This blog is about chronic illness, chronic pain, and invisible disability awareness. I myself have chronic migraines, Fibromyalgia, asthma, hypothyroidism, depression, and hypermobility syndrome. I introspect about the experience of living with chronic illness and chronic pain. I also will post research and articles. Occasionally you will see book reviews or item reviews of things I have found. I write around average three posts a week, it is a fundamental pain distraction for me.

So why is the blog called the Brainless Blogger? I named it after the infamous symptom brain fog and fibro fog. A symptom that really bothered me when I was younger. I used to say pain would affect me physically but never mentally. And I was wrong. There are a lot of symptoms of FM and chronic pain. Cognitive dysfunction included. I have always preferred writing over talking but that is magnified now with chronic pain. I can organize my thoughts. I can edit. I don’t have to worry about words just falling out of my brain because I can use different words or use the mighty power of Google. Anyway, that is how I became the Brainless Blogger. Named after a symptom that frustrates me to no end.



I have been chronically ill in one way or another since I was a child starting with hypermobility syndrome that gave me joint pain and insomnia. It wasn’t until I was a teen though that the joint pain, fatigue, and insomnia picked up the pace and I was having difficulties. Skipping school to sleep and so forth. However, it took until I was 20 to be officially diagnosed with Fibromyalgia. I received no treatment for it though. I was told I was too ‘young for it’. Not sure if that was ageism or some gender bias thrown in there as well. Either way, it took until I was in my thirties to be put on Lyrica. I began to get migraines with aura when I was 20 as well. These progressively got more frequent as time passed. I developed persistent migraine auras. And migraine associated vertigo. Somewhere around 2000 they became daily and have been there since. Migraines they did, however, treat quite a bit or attempted to. I haven’t really responded to preventatives except mildly to Topamax.

The impact of all this has taken a toll on my life and career. Or what career more like. I was on an academic path when the migraines gained severity. I was finishing my Masters. It became clear I wouldn’t be able to go for my Ph.D. until I had some sort of effective treatment. I didn’t know at the time the most effective possible outcome for a preventative was 50% and I’d never see it. So I took time off to find more effective treatment. Which I never found, but did discover rapidly that working was much worse due to painsomnia and sleep deprivation issues. So I had a hard time just finding a job to maintain. I did eventually give up on the idea of even attaining my Ph.D. and just finding a career. To that end, I found a job at a bank as a lending/investment officer. However, the untreated pain was far too intense. Unmanaged pain and full-time work had the best of me. I tried to push through it and did for years. But in the end, it led to a suicide attempt. Then another. Things changed for the better when I changed doctors, was sent to the pain clinic and a new neuro as well as put on depression medication that didn’t have the side effect of suicidal ideation for me. The pain clinic told me straight up I could only work part-time so I changed roles to a teller at the bank to reduce my hours. And even this is difficult to maintain but far less stressful.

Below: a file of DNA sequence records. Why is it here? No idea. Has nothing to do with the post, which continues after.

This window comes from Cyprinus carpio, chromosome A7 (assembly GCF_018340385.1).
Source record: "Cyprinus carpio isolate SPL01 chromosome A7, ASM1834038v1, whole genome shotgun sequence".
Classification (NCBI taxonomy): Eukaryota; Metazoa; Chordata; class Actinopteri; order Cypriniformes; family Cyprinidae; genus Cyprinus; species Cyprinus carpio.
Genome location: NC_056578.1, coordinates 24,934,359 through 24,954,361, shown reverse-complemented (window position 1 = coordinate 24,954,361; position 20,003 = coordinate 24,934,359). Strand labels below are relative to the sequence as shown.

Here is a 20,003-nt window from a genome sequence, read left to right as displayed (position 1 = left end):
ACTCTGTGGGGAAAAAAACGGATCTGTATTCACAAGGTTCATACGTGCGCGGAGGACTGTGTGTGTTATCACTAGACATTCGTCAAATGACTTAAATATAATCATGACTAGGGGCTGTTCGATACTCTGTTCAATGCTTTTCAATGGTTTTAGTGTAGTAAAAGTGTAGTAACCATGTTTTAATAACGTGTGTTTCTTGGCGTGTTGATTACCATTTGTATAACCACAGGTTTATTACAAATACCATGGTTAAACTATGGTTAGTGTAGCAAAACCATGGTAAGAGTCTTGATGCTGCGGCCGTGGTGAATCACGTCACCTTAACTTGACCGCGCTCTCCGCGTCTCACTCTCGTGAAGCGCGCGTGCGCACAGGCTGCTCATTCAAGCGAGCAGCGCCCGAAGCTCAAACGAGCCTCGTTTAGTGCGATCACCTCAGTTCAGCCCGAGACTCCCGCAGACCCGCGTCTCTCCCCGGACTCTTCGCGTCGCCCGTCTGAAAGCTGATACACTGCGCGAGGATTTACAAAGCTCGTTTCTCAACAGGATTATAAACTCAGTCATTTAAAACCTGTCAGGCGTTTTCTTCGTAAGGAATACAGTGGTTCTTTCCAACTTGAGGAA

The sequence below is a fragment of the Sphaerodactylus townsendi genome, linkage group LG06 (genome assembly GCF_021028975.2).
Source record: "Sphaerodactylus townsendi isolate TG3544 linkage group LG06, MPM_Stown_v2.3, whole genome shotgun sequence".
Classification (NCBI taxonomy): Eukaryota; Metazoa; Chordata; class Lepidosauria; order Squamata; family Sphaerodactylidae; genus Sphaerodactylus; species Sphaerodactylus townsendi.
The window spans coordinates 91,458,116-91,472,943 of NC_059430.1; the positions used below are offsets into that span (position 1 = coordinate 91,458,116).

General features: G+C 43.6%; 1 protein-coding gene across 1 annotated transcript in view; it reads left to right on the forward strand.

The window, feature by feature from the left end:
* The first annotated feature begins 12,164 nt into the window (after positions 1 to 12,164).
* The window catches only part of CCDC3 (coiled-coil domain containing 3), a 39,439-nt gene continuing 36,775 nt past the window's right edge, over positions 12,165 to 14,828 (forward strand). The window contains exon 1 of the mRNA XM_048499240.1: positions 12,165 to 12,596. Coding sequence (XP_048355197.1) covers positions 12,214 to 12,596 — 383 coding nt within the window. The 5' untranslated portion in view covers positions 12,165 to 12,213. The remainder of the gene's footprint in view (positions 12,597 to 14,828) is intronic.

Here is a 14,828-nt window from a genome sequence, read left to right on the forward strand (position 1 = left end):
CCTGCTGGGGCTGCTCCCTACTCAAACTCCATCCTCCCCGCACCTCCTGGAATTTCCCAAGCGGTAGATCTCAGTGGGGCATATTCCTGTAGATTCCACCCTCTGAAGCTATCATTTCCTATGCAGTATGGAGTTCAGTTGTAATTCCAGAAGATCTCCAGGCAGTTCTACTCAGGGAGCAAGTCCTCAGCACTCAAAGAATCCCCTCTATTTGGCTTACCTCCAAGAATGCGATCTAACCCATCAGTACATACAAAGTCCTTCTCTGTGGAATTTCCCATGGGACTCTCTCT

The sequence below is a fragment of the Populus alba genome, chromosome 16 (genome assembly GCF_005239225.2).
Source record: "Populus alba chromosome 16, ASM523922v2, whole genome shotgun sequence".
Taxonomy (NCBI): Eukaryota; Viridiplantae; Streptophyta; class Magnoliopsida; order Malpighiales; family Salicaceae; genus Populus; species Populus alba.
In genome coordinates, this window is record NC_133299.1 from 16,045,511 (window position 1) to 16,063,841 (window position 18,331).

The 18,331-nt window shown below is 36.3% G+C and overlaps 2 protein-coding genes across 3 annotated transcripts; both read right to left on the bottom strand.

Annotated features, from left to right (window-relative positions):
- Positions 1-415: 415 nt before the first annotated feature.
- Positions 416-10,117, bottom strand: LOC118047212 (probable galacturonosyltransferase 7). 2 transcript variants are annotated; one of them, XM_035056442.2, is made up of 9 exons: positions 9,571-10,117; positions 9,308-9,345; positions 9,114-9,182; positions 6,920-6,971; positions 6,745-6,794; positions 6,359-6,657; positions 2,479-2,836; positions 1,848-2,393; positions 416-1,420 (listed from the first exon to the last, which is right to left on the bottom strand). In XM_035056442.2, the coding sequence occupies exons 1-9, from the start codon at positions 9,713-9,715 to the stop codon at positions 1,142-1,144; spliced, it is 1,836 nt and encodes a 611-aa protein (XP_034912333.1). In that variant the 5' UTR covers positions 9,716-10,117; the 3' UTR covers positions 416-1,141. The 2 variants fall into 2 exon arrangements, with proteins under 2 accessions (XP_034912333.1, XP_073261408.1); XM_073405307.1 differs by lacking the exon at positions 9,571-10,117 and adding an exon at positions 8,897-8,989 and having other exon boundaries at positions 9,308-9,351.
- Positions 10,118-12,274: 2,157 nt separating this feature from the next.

Then came the Vertigo. Came and never left. So I am now disabled. I cannot drive. I have difficulties functioning for any length of time without rest. And periods of time I need naps to get through the day. I cannot sit at my computer desk at all for any length of time without severe dizziness… so I now use the laptop on the couch, such is life. Same issue for standing too long, it is not possible. It has been a struggle to adapt to this lower level of functionality but I still persist in doing some things in peak functionality times (early in the morning) before the symptoms slump and things become so much harder to do. I also use a fancy schmancy cane now. Vestibular symptoms are non-stop but my medication dampens them somewhat. Motion makes them worse. As does any activity really. It is… a new level of pacing and lower activity. 

My coping strategies have improved and evolved over time. However, I still deal with depression associated with chronic pain that compromises my coping at times. It is a difficult road we travel. I don’t always cope well with it. But the strategies I have learned have made me extremely resilient and I persevere.

Contributor to Restless Leg Syndrome Site: Restlesslegssyndrome.sleep-disorders.net
See more at: Get to know the Brainless Blogger

Articles In Print or with digital magazines.:

The Things We Don’t Say: An Anthology of Chronic Illness Truths– ‘All about the pain’
Essay in Migraine Expressions book called ‘To All Those with Migraines: I, too, share your brain cramps.’
Reprint of article ‘Fibromyalgia and chronic pain in danger of being labeled a mental disorder’ in UK Fibromyalgia, April 2013.
Fibromyalgia AWARE magazine. Issue 2: “Finding Slumberland” in 2015
ProHealth: Allodynia and Fibromyalgia
8 things to consider for depression


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